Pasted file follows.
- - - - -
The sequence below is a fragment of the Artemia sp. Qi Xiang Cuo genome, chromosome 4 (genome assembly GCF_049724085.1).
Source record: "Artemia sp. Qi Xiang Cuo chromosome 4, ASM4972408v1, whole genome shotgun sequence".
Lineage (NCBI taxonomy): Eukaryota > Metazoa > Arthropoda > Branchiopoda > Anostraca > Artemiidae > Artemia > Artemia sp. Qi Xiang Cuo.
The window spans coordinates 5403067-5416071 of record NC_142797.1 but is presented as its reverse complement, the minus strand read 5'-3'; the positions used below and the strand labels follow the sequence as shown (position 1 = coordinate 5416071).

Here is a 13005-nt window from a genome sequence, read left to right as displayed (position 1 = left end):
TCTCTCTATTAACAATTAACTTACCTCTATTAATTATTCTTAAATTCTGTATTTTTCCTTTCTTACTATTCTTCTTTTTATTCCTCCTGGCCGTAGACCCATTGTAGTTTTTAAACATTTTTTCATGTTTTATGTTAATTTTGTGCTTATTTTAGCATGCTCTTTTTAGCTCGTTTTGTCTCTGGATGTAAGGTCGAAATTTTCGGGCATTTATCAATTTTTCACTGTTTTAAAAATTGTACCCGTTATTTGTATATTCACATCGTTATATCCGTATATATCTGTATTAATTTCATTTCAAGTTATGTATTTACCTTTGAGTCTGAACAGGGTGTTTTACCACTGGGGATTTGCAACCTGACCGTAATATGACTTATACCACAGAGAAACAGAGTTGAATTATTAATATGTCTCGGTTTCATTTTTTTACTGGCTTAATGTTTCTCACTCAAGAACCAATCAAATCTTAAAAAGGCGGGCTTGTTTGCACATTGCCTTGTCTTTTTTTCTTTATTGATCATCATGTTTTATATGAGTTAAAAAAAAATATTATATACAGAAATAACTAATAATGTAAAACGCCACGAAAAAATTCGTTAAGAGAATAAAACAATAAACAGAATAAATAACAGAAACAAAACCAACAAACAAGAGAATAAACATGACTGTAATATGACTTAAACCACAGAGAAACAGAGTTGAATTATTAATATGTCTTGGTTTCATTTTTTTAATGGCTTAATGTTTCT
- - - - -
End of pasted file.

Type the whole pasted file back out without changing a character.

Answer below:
The sequence below is a fragment of the Artemia sp. Qi Xiang Cuo genome, chromosome 4 (genome assembly GCF_049724085.1).
Source record: "Artemia sp. Qi Xiang Cuo chromosome 4, ASM4972408v1, whole genome shotgun sequence".
Lineage (NCBI taxonomy): Eukaryota > Metazoa > Arthropoda > Branchiopoda > Anostraca > Artemiidae > Artemia > Artemia sp. Qi Xiang Cuo.
The window spans coordinates 5403067-5416071 of record NC_142797.1 but is presented as its reverse complement, the minus strand read 5'-3'; the positions used below and the strand labels follow the sequence as shown (position 1 = coordinate 5416071).

Here is a 13005-nt window from a genome sequence, read left to right as displayed (position 1 = left end):
TCTCTCTATTAACAATTAACTTACCTCTATTAATTATTCTTAAATTCTGTATTTTTCCTTTCTTACTATTCTTCTTTTTATTCCTCCTGGCCGTAGACCCATTGTAGTTTTTAAACATTTTTTCATGTTTTATGTTAATTTTGTGCTTATTTTAGCATGCTCTTTTTAGCTCGTTTTGTCTCTGGATGTAAGGTCGAAATTTTCGGGCATTTATCAATTTTTCACTGTTTTAAAAATTGTACCCGTTATTTGTATATTCACATCGTTATATCCGTATATATCTGTATTAATTTCATTTCAAGTTATGTATTTACCTTTGAGTCTGAACAGGGTGTTTTACCACTGGGGATTTGCAACCTGACCGTAATATGACTTATACCACAGAGAAACAGAGTTGAATTATTAATATGTCTCGGTTTCATTTTTTTACTGGCTTAATGTTTCTCACTCAAGAACCAATCAAATCTTAAAAAGGCGGGCTTGTTTGCACATTGCCTTGTCTTTTTTTCTTTATTGATCATCATGTTTTATATGAGTTAAAAAAAAATATTATATACAGAAATAACTAATAATGTAAAACGCCACGAAAAAATTCGTTAAGAGAATAAAACAATAAACAGAATAAATAACAGAAACAAAACCAACAAACAAGAGAATAAACATGACTGTAATATGACTTAAACCACAGAGAAACAGAGTTGAATTATTAATATGTCTTGGTTTCATTTTTTTAATGGCTTAATGTTTCT